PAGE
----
“We imagine that what the university wants is an order forbidding [insurer and plan administrator] Aetna and Meritain to provide any contraceptive coverage to Notre Dame staff or students pending final judgment in the district court,” wrote Judge Richard A. Posner of the Seventh Circuit Court of Appeals.
However, he said in the Feb. 21 decision, “we can’t issue such an order” without the insurance companies also voicing objections to the mandate.
Judge Posner was joined by Judge David Hamilton in supporting a lower court's Jan. 1 decision to deny Notre Dame University temporary relief from having to comply with the Obama administration's federal contraception mandate.
The mandate requires employers to offer health insurance policies that cover contraceptives, sterilization, and some early abortion-causing products.
A wave of protest and scores of lawsuits followed the mandate’s announcement, and religious nonprofit organizations were subsequently granted an accommodation, under which they can sign a form indicating their objection to providing the products and prompting a third-party administrator to facilitate the coverage instead.
Notre Dame has argued that authorizing an outside administrator to provide the objectionable coverage still amounts to immoral cooperation on its part.
The university filed a lawsuit and asked for a temporary injunction to shield it from penalties and fines for violating the mandate while its case worked its way through the courts. After a lower court initially denied the injunction request, the school appealed, but agreed to sign the authorization form to avoid heavy penalties in the interim.
However, Judge Posner argued in the majority decision for the appeals court that Notre Dame is not directly responsible for providing the objectionable coverage and has not shown that its free exercise of religion is substantially burdened by signing the authorization form.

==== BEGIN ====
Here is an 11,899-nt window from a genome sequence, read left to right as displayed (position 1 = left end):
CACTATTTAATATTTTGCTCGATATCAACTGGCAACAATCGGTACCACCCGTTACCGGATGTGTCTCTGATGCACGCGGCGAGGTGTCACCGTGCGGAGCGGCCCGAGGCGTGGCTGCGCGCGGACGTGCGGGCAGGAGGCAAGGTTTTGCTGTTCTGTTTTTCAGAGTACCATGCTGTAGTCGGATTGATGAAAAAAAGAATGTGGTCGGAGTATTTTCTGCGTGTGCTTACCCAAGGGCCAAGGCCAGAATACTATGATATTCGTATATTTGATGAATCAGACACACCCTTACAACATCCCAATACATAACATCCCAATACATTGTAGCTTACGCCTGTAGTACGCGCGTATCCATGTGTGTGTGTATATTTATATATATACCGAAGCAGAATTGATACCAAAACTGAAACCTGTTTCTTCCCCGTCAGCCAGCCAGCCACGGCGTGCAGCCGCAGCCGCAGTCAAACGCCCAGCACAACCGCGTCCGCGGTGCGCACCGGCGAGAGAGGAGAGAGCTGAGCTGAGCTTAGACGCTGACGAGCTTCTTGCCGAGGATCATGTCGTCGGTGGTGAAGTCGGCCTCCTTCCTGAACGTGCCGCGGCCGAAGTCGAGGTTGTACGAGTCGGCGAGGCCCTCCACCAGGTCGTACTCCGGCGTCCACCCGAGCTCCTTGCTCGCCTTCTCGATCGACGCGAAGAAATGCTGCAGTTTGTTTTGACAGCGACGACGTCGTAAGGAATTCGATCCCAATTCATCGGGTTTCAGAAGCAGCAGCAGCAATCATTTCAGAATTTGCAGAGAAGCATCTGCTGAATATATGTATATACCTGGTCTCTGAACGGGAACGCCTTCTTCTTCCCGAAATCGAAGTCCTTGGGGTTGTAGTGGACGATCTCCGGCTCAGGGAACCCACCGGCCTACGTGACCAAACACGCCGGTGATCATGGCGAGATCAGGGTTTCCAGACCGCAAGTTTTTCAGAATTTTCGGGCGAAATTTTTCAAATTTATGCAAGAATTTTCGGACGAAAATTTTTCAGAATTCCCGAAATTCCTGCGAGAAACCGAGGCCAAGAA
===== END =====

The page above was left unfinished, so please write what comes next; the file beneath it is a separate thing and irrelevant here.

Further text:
He said that he and Judge Hamilton “have trouble understanding how signing the form that declares Notre Dame’s authorized refusal to pay for contraceptives for its students or staff, and mailing the authorization document to those companies, which under federal law are obligated to pick up the tab, could be thought to 'trigger' the provision of female contraceptives.”
He suggested that the insurance companies “must provide the services no matter what; signing the form simply shifts the financial burden.”
For the coverage to be halted by a court order, he said, the school's insurance companies would also have to be “joined as defendants” in the case.
Judge Joel M. Flaum dissented from the majority opinion, pointing to 19 other cases in which religious nonprofits were given court-ordered protection from mandate compliance.
Flaum also addressed the court's ability to judge whether the university would be “complicit in a grave moral wrong” if it authorized the objectionable coverage.
The court, he observed, is composed of “judges, not moral philosophers or theologians; this is not a question of legal causation but of religious faith.”
“Notre Dame tells us that Catholic doctrine prohibits the action that the government requires it to take. So long as that belief is sincerely held, I believe we should defer to Notre Dame’s understanding.”
Notre Dame spokesman Paul Browne told the South Bend Tribune in a Feb. 21 interview that the government's action is troubling.
“Our concern remains that if government is allowed to entangle a religious institution of higher education like Notre Dame in one area contrary to conscience, it's given license to do so in others,” Browne said.
A Chicago appellate court has upheld a previous ruling denying Notre Dame University legal protections while it moves forward in challenging the federal contraception mandate.
Contraception mandate, University of Notre Dame